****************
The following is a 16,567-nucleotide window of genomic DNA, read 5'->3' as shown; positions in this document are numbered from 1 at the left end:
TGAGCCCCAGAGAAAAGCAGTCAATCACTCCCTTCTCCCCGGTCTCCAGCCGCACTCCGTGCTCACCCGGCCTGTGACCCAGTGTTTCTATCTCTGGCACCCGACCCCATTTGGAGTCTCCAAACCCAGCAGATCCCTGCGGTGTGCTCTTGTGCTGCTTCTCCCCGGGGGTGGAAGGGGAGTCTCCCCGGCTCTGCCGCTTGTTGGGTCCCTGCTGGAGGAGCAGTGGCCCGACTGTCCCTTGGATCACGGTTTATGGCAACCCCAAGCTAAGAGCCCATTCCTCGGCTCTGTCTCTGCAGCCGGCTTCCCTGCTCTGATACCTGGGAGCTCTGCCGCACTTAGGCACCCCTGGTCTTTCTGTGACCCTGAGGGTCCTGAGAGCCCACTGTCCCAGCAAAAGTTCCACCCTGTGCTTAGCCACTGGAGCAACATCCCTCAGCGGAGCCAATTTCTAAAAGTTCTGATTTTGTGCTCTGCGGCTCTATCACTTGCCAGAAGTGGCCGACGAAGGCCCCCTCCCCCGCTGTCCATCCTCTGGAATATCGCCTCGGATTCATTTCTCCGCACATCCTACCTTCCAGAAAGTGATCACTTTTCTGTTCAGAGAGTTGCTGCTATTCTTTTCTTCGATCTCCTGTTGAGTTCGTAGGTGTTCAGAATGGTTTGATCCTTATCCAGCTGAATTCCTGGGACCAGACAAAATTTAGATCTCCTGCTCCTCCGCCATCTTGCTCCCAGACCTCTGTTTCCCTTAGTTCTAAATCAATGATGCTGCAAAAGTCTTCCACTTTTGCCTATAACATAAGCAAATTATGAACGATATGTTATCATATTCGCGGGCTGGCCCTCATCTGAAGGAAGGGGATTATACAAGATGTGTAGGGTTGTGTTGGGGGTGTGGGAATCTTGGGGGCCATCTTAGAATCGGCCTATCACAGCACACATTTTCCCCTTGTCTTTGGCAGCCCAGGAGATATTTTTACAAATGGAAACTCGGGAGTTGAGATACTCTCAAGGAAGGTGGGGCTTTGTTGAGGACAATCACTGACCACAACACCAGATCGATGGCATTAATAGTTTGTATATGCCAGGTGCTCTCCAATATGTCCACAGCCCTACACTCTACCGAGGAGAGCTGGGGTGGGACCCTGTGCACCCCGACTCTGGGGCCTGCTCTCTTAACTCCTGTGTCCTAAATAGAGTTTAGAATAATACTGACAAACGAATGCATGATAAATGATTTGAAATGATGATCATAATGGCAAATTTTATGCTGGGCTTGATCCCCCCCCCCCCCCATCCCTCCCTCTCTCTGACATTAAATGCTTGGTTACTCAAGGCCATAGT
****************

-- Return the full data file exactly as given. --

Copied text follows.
The following is a 16,567-nucleotide window of genomic DNA, read 5'->3' as shown; positions in this document are numbered from 1 at the left end:
TGAGCCCCAGAGAAAAGCAGTCAATCACTCCCTTCTCCCCGGTCTCCAGCCGCACTCCGTGCTCACCCGGCCTGTGACCCAGTGTTTCTATCTCTGGCACCCGACCCCATTTGGAGTCTCCAAACCCAGCAGATCCCTGCGGTGTGCTCTTGTGCTGCTTCTCCCCGGGGGTGGAAGGGGAGTCTCCCCGGCTCTGCCGCTTGTTGGGTCCCTGCTGGAGGAGCAGTGGCCCGACTGTCCCTTGGATCACGGTTTATGGCAACCCCAAGCTAAGAGCCCATTCCTCGGCTCTGTCTCTGCAGCCGGCTTCCCTGCTCTGATACCTGGGAGCTCTGCCGCACTTAGGCACCCCTGGTCTTTCTGTGACCCTGAGGGTCCTGAGAGCCCACTGTCCCAGCAAAAGTTCCACCCTGTGCTTAGCCACTGGAGCAACATCCCTCAGCGGAGCCAATTTCTAAAAGTTCTGATTTTGTGCTCTGCGGCTCTATCACTTGCCAGAAGTGGCCGACGAAGGCCCCCTCCCCCGCTGTCCATCCTCTGGAATATCGCCTCGGATTCATTTCTCCGCACATCCTACCTTCCAGAAAGTGATCACTTTTCTGTTCAGAGAGTTGCTGCTATTCTTTTCTTCGATCTCCTGTTGAGTTCGTAGGTGTTCAGAATGGTTTGATCCTTATCCAGCTGAATTCCTGGGACCAGACAAAATTTAGATCTCCTGCTCCTCCGCCATCTTGCTCCCAGACCTCTGTTTCCCTTAGTTCTAAATCAATGATGCTGCAAAAGTCTTCCACTTTTGCCTATAACATAAGCAAATTATGAACGATATGTTATCATATTCGCGGGCTGGCCCTCATCTGAAGGAAGGGGATTATACAAGATGTGTAGGGTTGTGTTGGGGGTGTGGGAATCTTGGGGGCCATCTTAGAATCGGCCTATCACAGCACACATTTTCCCCTTGTCTTTGGCAGCCCAGGAGATATTTTTACAAATGGAAACTCGGGAGTTGAGATACTCTCAAGGAAGGTGGGGCTTTGTTGAGGACAATCACTGACCACAACACCAGATCGATGGCATTAATAGTTTGTATATGCCAGGTGCTCTCCAATATGTCCACAGCCCTACACTCTACCGAGGAGAGCTGGGGTGGGACCCTGTGCACCCCGACTCTGGGGCCTGCTCTCTTAACTCCTGTGTCCTAAATAGAGTTTAGAATAATACTGACAAACGAATGCATGATAAATGATTTGAAATGATGATCATAATGGCAAATTTTATGCTGGGCTTGATCCCCCCCCCCCCCCATCCCTCCCTCTCTCTGACATTAAATGCTTGGTTACTCAAGGCCATAGT